Over 3,300 people have signed a petition calling on President Amy Gutmann and Provost Wendell Pritchett to suspend University operations on Thursday in light of the Super Bowl parade being scheduled for 11 a.m.
This comes just hours after University spokesperson Stephen MacCarthy said Penn "will be open for normal operations" during the parade.
The School District of Philadelphia will be closed for the parade on Thursday, as will the Community College of Philadelphia, Drexel University, University of the Arts, and all Archdiocesan high schools and parochial elementary schools in the city.
"In a year of political and social unrest where the fabric of what binds us together is being tested daily, the city of Philadelphia has a chance to come together," reads the petition, which was launched by Wharton freshman Matthew Daniels. "For many students, this event will be a final ending to what is one of the most significant sporting events in the history of Philadelphia. Even for non-natives of the area, this allows students to leave the 'Penn Bubble,' immerse themselves in the city, and be a part of a historic Philadelphian memory."
As of 1:00 p.m. on Feb. 6, 3,350 people had signed the petition.
The City of Philadelphia announced earlier on Monday morning that a celebratory parade was being organized to commemorate the Philadelphia Eagles' first ever Super Bowl win on Sunday evening. The team beat the New England Patriots 41-33, earning their first ever Super Bowl title and setting off chaotic celebrations across the city.
Many students have said that they intend to attend the parade regardless of whether University operations are suspended.
"I'm going to the parade no matter what," Wharton sophomore Julia Wietrzychowski said. "We have been waiting our whole lives and this is something we absolutely can't miss. Philly literally loves the Eagles more than anything."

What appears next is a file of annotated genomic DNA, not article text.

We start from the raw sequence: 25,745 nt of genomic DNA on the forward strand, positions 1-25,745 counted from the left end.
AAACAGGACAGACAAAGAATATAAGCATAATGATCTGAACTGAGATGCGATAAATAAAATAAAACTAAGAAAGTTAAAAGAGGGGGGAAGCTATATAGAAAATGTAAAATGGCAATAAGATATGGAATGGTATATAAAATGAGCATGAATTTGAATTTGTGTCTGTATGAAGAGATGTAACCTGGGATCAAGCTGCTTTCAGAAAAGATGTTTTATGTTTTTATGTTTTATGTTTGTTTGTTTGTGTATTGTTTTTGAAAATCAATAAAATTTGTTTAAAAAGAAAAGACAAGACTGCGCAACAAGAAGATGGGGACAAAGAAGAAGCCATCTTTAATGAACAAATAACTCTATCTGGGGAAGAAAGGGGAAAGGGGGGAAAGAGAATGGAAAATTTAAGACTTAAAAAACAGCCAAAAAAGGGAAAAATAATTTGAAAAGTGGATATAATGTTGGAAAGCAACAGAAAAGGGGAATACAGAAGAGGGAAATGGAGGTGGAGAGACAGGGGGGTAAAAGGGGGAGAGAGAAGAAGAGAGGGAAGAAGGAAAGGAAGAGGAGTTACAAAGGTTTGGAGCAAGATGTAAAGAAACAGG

College junior and Philadelphia native Jamie McCann agreed.
She cited the email sent on Feb. 2 by Vice Provost for University Life Valarie Swain-Cade McCoullum which read, "We have all chosen to be members of a beloved Penn community nestled in the embrace of the vibrant City of Philadelphia. Our home team, your home team, is “on the brink, on the brim, on the cusp” of preeminence. Whether or not you follow, in the U.S. vernacular, “football,” this is a very special time, a truly delightful moment, in the life of our City."
Quoting that phrase, McCann said, "Well, we have achieved preeminence, we won, and Philadelphia is celebrating. You cannot advocate for us to be a part of the Philadelphia community then shut down an opportunity for students to participate in a city wide event. Philadelphia is our home for four years, and we deserve to celebrate with all of the city."
College sophomore Claire Smith who actually attended the Super Bowl game in Minnesota said she was "disappointed" with the University's decision not to suspend operations.
"It seems hypocritical for Penn to consistently praise its Philly roots and then deter students from partaking in celebrating a victory that means so much to this city and that has been so long awaited," she said.